At the risk of boasting, back when Disney and Lucasfilm announced the plot of Rogue One: A Star Wars Story, I sniffed out how the movie was going to play out. Sure enough, when I saw the film this week, it fulfilled my expectations to the letter. That’s the problem.
To be fair, this movie’s operating at a handicap. In The Force Awakens, J.J. Abrams had the advantages of an open-ended story and a reserve of goodwill from the older characters that was handed off gracefully to the newer ones. Rogue One, which takes place just before the events of the 1977 Star Wars, only aims to fill the gap in the bookshelf. The new characters brought out for us here have to stand up on their own, and they mostly don’t. The fact that we’ve never heard of them before clues us in to their ultimate place in the overall saga. This movie is conceptually flawed from the start, although that’s far from the only issue.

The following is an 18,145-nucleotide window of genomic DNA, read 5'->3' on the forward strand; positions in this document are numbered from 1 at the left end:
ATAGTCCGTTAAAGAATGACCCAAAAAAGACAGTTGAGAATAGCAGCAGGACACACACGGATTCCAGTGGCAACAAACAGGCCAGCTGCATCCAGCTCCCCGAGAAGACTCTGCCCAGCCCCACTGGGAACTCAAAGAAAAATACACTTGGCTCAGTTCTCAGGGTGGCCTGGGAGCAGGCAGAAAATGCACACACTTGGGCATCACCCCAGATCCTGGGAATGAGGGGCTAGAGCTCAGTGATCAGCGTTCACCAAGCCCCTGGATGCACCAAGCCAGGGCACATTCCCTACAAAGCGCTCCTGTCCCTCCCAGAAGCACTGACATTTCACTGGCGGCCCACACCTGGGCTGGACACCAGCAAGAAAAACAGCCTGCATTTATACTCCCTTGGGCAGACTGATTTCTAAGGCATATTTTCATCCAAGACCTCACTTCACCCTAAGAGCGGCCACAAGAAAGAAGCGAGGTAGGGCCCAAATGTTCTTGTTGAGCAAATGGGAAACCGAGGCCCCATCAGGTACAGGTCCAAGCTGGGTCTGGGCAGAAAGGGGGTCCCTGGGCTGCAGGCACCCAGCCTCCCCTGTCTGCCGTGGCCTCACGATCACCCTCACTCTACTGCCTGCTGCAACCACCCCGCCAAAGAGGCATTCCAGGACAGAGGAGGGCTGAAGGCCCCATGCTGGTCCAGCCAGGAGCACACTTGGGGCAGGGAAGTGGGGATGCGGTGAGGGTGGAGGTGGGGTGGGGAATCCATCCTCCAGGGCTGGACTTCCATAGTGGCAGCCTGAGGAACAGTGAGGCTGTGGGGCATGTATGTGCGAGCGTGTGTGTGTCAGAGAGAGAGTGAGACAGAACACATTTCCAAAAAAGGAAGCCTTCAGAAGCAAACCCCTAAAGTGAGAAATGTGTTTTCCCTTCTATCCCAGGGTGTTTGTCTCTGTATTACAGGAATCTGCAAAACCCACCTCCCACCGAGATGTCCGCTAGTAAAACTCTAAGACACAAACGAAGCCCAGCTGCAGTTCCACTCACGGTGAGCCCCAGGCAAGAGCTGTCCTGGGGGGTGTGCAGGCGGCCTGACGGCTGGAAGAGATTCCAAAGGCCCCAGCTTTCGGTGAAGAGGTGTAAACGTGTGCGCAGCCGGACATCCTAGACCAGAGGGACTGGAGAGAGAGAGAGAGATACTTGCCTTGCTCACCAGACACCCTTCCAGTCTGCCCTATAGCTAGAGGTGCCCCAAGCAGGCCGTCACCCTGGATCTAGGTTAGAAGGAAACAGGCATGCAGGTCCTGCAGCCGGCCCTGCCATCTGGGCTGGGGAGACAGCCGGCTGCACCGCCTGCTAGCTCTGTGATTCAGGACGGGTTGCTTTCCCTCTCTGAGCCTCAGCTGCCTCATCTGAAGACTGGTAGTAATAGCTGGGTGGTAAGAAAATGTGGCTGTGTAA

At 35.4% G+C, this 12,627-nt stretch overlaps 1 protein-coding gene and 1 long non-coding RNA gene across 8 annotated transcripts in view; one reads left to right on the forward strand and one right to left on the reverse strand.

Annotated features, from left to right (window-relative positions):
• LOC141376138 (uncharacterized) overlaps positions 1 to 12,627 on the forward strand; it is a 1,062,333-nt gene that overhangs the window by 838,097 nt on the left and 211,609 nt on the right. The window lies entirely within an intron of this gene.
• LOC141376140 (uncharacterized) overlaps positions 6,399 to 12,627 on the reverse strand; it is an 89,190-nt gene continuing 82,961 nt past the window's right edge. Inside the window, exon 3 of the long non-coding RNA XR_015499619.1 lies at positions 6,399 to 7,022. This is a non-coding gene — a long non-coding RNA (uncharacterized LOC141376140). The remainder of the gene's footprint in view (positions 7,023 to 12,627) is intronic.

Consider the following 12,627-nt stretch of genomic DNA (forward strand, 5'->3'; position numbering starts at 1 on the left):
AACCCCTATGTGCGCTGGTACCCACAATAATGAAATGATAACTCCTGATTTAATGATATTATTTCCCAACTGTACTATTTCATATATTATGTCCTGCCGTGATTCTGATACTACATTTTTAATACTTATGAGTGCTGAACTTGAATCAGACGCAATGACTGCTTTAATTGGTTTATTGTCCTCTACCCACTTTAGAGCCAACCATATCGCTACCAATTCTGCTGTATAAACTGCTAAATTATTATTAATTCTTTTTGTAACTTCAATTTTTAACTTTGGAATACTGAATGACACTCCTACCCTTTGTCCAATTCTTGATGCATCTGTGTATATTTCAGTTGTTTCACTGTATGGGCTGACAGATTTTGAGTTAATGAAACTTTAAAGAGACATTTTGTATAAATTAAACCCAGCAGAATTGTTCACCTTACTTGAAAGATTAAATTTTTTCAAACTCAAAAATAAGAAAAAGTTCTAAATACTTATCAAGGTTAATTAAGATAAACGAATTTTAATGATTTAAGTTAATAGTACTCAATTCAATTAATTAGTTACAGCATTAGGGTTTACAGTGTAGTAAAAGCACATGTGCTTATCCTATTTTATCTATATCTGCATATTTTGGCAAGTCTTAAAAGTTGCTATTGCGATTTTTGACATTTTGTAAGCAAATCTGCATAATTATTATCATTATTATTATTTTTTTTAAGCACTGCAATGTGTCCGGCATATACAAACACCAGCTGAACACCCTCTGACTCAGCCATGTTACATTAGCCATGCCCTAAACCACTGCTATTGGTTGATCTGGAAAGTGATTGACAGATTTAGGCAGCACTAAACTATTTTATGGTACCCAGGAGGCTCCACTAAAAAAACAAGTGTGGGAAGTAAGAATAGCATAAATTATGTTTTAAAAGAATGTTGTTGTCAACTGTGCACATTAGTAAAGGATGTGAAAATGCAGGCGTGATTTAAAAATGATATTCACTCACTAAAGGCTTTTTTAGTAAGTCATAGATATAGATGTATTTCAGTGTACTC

Felicity Jones plays Jyn Erso, a small-time criminal who happens to be the daughter of the high-ranking Imperial scientist (Mads Mikkelsen) who’s designing the Death Star. When he leaks word to the Rebels about the planet-killing project, their intel chief Cassian Andor (Diego Luna) recruits Jyn to help bring her dad into the fold and inform the Rebels of the fatal design flaw that he built into the Death Star. Unfortunately, Cassian has his own secret orders that he’s hiding from the rest of his crew.